Here to Protect Your Eyes
What is an Ophthalmologist?
An ophthalmologist is a medical doctor (MD) or a doctor of osteopathic medicine (DO) who specializes in eye and vision care. Ophthalmologists are trained to perform eye exams, diagnose and treat disease, prescribe medications and perform eye surgery.
If you have a medical eye problem — such as glaucoma, macular degeneration or cataracts — it is important to seek care from an eye doctor who is highly trained and skilled in monitoring and treating your condition. In many cases, this may mean that medical or surgical eye care by a specially trained ophthalmologist is in order.
Glaucoma is a group of related eye disorders that cause damage to the optic nerve that carries information from the eye to the brain and is often associated with higher-than-normal pressure inside the eye — a condition called ocular hypertension.
If untreated or uncontrolled, glaucoma first causes peripheral vision loss and eventually can lead to blindness. According to the American Academy of Ophthalmology, the most common type of glaucoma — called primary open-angle glaucoma — affects an estimated 2.2 million people in the United States, and that number is expected to increase to 3.3 million by 2020 as the U.S. population ages.
And because most cases of glaucoma have few or no early symptoms, about half of Americans with glaucoma don’t know they have it.
Age-Related Macular Degeneration
Age-related macular degeneration usually produces a slow, painless loss of vision. In rare cases, however, vision loss can be sudden. Early signs of vision loss from AMD include shadowy areas in your central vision or unusually fuzzy or distorted vision.
Macular degeneration is the leading cause of vision loss among older Americans, and due to the aging of the U.S. population, the number of people affected by AMD is expected to increase significantly in the years ahead.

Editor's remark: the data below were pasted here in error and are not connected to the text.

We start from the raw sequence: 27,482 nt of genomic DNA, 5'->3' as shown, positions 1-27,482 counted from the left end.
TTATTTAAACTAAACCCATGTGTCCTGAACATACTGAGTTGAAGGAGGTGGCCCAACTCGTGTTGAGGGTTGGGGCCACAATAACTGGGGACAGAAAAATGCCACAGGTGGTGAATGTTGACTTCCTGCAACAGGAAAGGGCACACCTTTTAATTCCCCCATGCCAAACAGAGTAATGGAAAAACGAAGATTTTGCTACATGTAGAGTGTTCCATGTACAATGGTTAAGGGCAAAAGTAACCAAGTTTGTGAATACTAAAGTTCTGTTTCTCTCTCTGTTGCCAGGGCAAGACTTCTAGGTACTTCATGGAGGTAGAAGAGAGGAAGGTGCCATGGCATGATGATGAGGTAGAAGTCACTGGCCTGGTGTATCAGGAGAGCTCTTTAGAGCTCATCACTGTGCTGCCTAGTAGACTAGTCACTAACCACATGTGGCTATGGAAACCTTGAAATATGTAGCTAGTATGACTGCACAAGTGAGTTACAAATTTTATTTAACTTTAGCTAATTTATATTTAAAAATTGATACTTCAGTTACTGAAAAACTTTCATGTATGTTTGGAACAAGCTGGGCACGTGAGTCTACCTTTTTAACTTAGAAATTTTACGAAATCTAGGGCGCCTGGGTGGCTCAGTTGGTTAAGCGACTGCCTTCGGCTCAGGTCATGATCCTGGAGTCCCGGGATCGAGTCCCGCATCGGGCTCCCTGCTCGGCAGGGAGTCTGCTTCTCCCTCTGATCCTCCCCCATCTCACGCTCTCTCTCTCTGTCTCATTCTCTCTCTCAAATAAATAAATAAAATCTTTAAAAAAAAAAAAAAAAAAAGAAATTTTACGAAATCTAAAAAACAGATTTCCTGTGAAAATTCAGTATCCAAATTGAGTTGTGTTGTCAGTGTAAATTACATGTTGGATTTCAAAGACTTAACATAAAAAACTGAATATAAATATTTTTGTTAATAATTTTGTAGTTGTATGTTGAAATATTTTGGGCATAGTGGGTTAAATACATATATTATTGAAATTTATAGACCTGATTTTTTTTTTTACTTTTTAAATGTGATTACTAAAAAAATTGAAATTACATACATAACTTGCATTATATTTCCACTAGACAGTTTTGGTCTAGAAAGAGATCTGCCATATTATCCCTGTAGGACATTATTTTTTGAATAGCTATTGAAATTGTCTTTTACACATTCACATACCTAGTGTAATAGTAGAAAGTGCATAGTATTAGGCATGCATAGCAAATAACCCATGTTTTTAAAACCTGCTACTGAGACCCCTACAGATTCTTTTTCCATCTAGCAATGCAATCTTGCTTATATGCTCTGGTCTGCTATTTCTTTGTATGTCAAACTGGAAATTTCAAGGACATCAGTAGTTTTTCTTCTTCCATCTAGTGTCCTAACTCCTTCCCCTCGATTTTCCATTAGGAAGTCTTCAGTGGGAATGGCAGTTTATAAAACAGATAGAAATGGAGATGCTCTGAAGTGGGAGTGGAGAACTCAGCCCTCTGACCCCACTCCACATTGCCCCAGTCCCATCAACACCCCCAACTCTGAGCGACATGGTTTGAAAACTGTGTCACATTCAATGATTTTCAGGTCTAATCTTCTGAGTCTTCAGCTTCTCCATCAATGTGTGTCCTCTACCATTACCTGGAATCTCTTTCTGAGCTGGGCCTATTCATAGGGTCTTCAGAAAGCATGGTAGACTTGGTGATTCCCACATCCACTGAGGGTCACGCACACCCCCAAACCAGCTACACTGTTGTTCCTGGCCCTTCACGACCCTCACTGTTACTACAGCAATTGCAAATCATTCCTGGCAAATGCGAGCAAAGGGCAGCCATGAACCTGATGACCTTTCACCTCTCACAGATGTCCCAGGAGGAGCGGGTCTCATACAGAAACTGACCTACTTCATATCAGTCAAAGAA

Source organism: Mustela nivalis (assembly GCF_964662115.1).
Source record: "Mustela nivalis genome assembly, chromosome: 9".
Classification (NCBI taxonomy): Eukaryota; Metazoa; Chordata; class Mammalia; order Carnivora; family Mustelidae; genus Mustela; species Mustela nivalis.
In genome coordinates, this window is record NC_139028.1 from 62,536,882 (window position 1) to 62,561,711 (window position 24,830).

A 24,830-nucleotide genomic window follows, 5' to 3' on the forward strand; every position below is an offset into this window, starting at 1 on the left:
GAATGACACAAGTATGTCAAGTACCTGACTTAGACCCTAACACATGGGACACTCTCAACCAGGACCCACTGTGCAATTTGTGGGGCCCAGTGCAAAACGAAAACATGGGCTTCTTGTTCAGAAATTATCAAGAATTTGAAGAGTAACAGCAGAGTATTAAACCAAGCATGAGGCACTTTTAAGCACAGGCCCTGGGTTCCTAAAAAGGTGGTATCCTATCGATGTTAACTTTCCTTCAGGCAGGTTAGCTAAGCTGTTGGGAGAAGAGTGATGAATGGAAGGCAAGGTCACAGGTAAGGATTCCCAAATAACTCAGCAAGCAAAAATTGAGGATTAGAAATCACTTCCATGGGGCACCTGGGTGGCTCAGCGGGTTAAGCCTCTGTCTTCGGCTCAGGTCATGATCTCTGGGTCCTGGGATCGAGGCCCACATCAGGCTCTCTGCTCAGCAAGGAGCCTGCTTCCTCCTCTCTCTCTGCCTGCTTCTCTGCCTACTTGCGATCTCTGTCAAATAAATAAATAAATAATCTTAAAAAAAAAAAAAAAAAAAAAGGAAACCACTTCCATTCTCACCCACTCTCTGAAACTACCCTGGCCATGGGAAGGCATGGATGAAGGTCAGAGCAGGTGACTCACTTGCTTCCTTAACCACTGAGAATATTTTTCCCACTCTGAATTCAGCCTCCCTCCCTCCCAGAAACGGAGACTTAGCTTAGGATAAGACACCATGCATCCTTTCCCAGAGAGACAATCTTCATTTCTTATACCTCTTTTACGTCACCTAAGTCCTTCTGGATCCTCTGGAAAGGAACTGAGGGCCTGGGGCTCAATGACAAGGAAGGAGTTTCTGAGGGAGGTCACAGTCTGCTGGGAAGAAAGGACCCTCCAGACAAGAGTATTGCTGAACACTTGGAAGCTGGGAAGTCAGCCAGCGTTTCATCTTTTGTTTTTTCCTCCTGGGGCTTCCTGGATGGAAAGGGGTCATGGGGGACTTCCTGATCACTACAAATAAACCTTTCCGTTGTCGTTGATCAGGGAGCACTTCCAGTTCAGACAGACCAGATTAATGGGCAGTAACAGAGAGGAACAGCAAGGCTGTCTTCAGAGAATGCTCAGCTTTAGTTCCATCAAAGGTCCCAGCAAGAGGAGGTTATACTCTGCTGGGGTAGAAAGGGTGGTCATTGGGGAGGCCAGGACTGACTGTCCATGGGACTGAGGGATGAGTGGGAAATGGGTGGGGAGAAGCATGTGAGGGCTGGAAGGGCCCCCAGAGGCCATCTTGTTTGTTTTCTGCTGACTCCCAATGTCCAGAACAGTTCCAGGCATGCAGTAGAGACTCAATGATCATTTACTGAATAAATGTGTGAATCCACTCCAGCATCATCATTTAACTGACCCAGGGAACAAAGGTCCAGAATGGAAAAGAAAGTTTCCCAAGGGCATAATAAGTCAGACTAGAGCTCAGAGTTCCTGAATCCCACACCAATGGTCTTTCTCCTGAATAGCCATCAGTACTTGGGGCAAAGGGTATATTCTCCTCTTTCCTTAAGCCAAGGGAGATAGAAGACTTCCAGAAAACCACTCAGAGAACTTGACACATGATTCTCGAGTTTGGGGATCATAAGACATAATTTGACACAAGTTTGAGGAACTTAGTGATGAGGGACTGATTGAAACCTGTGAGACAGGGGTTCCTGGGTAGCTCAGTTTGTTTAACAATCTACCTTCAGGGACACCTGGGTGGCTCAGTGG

Eye care practitioners often detect early signs of macular degeneration before symptoms occur. Usually this is accomplished through a retinal exam. When macular degeneration is suspected, a brief test using an Amsler grid that measures your central vision may be performed.
A cataract is a clouding of the eye’s natural lens, which lies behind the and the pupil.
Cataracts are the most common cause of vision loss in people over age 40 and is the principal cause of blindness in the world. In fact, there are more cases of cataracts worldwide than there are of glaucoma, macular degeneration and diabetic retinopathy combined, according to Prevent Blindness America (PBA).
A cataract may make light from the sun or a lamp seem too bright or glaring. Or you may notice when you drive at night that the oncoming headlights cause more glare than before. Colors may not appear as bright as they once did.
Today, cataracts affect more than 22 million Americans age 40 and older. And as the U.S. population ages, more than 30 million Americans are expected to have cataracts by the year 2020, PBA says.
Diseases of the Retina
There are several common symptoms of retina disease that may be an indicator that you need to schedule a checkup.
Floating dots or cobwebs,
Cloudy peripheral vision
Noticeable deterioration in eyesight
It is important to notice these factors as early as possible and seek medical assistance to prevent irreparable vision loss.